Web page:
John J. Beer papersCreation: 1835-1991 Creation: Majority of material found within 1961-1991
John Joseph Beer (1927-) was a professor of the history of science and chemistry at the University of Delaware until his retirement in 1992. Beer played a major role in developing the university’s program in the history of technology and the Hagley Fellowship Program. The bulk of the papers consists of correspondence, notes, research materials, and drafts for a projected book or article on "Russia iron," a highly finished, wear-resistant iron produced in Russia during the nineteenth century.
- Creation: 1835-1991
- Creation: Majority of material found within 1961-1991
- Beer, John J. (Person)
.5 Linear Feet
John Joseph Beer (1927-) was a professor of the history of science and chemistry at the University of Delaware until his retirement in 1992. Beer was born on July 17, 1927 in Saarbrucken, Germany. He received an AB from Earlham College in 1950, an MS from the University of Illinois in 1952, an MA from the University of Illinois in 1954, and a Ph.D. in the history of science from the University of Illinois in 1956. Beer was an assistant professor of history at Hanover College from 1956 to 1957, an assistant professor of chemistry at Eastern Illinois University from 1957 to 1958, an assistant professor of the history of science at Oklahoma State University from 1958 to 1961, and an assistant professor of the history of science at the University of Delaware from 1961 to 1992.
During his career, Beer conducted research on the history of chemistry and the chemical industry. With Eugene S. Ferguson (1916-2004), George Basalla (1928-), and David A. Hounshell (1950-), Beer played a major role in developing the University of Delaware’s program in the history of technology and the Hagley Fellowship Program.
Beer has been a member of the History of Science Society, the American Historical Association, and the Society of History and Technology. Papers written or co-written by Beer include “Emergence of the German Dye Industry,” University of Illinois, 1959; “Aspects of the Professionalization of Science,” Daedalus, fall 1963; “The Function of History in Industrial Research Organization,” Research Management, spring 1966; “Technology and Progress,” in A Study of American History, Dushkin, 1974; and “The Chemistry of the Founding Fathers,” July, 1976.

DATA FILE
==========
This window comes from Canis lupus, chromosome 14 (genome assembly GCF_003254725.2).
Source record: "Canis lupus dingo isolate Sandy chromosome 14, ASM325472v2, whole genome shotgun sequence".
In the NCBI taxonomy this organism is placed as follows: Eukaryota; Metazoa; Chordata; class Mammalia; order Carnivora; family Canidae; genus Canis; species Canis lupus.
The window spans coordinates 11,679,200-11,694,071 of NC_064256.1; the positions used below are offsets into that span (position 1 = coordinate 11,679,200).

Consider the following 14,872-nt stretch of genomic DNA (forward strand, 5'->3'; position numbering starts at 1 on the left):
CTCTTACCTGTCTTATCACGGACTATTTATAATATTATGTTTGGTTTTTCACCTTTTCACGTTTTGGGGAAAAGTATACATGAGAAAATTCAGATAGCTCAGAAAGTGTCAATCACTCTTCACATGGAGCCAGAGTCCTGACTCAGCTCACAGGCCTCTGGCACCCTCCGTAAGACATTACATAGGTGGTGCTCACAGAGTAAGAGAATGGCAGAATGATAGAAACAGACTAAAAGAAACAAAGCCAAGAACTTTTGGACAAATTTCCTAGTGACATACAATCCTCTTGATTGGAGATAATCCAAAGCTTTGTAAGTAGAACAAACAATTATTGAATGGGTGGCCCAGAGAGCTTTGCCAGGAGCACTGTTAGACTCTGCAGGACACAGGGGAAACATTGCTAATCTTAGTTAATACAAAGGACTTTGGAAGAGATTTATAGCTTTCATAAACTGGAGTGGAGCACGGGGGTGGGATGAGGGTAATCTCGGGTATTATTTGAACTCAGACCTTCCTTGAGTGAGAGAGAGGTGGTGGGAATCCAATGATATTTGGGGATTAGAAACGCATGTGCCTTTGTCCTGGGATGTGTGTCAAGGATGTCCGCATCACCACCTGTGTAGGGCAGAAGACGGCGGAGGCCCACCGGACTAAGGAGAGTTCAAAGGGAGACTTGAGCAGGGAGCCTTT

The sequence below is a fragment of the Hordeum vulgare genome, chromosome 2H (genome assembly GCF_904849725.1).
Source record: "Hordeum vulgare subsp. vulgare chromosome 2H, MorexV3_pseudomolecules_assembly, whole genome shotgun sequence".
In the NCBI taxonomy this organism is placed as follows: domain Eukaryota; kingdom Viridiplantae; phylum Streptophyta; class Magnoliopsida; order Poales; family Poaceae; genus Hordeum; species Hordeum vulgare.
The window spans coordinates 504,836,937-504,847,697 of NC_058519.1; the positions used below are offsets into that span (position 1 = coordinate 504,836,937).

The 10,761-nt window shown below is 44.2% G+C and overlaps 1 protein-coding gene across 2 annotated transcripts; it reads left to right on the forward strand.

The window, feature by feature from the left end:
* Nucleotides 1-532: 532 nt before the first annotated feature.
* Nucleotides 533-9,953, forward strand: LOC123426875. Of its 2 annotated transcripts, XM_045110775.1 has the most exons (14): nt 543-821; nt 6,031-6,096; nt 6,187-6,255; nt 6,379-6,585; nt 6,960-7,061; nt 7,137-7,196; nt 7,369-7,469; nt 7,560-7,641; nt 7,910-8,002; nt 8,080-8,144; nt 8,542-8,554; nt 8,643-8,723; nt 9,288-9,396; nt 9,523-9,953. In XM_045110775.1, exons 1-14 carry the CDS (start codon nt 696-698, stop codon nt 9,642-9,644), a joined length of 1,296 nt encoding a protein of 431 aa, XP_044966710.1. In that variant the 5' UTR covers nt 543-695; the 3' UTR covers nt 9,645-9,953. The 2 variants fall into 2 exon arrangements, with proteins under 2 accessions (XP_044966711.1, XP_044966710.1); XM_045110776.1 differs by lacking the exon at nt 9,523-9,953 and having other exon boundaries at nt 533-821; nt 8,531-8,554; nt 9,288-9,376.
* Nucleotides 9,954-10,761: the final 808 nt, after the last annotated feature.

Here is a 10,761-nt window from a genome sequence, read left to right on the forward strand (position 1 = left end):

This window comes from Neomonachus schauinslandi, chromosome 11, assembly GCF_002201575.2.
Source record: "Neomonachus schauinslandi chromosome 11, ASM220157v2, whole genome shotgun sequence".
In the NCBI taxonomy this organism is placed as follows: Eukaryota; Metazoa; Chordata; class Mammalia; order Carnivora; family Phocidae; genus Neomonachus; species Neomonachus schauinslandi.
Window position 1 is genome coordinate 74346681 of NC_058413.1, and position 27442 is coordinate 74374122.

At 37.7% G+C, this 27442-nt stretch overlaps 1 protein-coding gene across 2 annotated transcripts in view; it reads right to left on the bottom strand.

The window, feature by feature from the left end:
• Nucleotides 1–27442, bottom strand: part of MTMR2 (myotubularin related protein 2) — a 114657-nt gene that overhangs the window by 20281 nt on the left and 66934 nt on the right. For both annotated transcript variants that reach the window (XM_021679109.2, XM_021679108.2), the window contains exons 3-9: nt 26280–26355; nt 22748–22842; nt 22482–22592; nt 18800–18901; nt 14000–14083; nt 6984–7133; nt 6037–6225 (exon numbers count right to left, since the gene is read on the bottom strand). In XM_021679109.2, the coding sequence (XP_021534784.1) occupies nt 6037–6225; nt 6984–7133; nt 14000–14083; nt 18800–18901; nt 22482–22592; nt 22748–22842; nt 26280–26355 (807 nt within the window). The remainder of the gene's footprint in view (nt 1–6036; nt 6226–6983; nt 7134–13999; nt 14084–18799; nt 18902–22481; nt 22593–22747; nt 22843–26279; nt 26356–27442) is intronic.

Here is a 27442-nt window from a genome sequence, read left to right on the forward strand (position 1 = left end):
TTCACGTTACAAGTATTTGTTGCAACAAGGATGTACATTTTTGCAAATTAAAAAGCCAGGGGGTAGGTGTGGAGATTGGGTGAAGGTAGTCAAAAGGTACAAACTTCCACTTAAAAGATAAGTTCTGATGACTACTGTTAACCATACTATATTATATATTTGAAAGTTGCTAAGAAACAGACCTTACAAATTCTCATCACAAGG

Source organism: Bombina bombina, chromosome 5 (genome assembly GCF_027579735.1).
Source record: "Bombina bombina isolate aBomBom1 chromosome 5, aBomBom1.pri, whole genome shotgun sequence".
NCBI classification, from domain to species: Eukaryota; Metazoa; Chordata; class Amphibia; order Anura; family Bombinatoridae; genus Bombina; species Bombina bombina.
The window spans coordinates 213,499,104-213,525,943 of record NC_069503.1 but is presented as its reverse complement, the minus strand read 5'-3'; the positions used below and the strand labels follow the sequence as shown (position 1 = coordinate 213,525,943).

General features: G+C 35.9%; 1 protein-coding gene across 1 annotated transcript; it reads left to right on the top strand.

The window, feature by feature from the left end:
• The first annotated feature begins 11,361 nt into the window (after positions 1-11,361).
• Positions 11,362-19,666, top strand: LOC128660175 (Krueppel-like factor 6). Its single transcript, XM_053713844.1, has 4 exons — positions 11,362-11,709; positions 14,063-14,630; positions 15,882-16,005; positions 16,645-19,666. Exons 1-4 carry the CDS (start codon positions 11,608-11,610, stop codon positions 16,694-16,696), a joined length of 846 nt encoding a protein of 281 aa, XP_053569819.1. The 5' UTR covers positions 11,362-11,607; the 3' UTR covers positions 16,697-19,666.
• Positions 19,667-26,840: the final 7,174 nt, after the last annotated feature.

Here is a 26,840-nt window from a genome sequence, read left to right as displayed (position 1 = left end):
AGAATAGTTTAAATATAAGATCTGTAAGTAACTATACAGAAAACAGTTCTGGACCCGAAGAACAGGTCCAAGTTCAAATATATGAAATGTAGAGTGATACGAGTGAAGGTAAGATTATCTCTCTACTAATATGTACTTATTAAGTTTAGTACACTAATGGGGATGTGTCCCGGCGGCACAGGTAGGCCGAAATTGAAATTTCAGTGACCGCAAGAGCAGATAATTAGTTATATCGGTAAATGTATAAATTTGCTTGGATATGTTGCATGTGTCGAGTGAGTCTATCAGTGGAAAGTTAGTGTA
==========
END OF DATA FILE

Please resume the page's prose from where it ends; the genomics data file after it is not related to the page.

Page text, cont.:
Scope and Contents
The papers are a series of fragments representing Dr. Beer's research and administrative duties at the University of Delaware.
Minutes of the Hagley Fellowship Program Committee date from 1979 to 1991 and describe the major changes that occurred to the program during the 1980s. Another file details the abortive effort to have Technology and Culture, the journal of the Society for the History of Technology, edited at the Hagley Museum and Library.
The bulk of the papers consists of correspondence, notes, research materials, and drafts for a projected book or article on "Russia iron," a highly finished, wear-resistant iron produced in Russia during the nineteenth century. Some of the materials are copies from Hagley Museum and Library Accession 0340, describing how Charles L. Gilpin travelled to Russia in 1880 in an attempt to discover the secret of Russia iron for American ironmaster W. Dewees Wood. Wood later succeeded in manufacturing a "planished" iron supposedly equal or superior to Russia iron. Beer's notes include material on both Wood and Gilpin. Beer also attempted modern chemical analysis on surviving samples of Russia iron in an attempt to discover the supposed secret process of its manufacture.
There are also a small quantity of notes on an earlier research project on theories of dyeing, as well as a series of posters on technological landmarks and technological progress.
This collection is open for research.
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- John J. Beer papers
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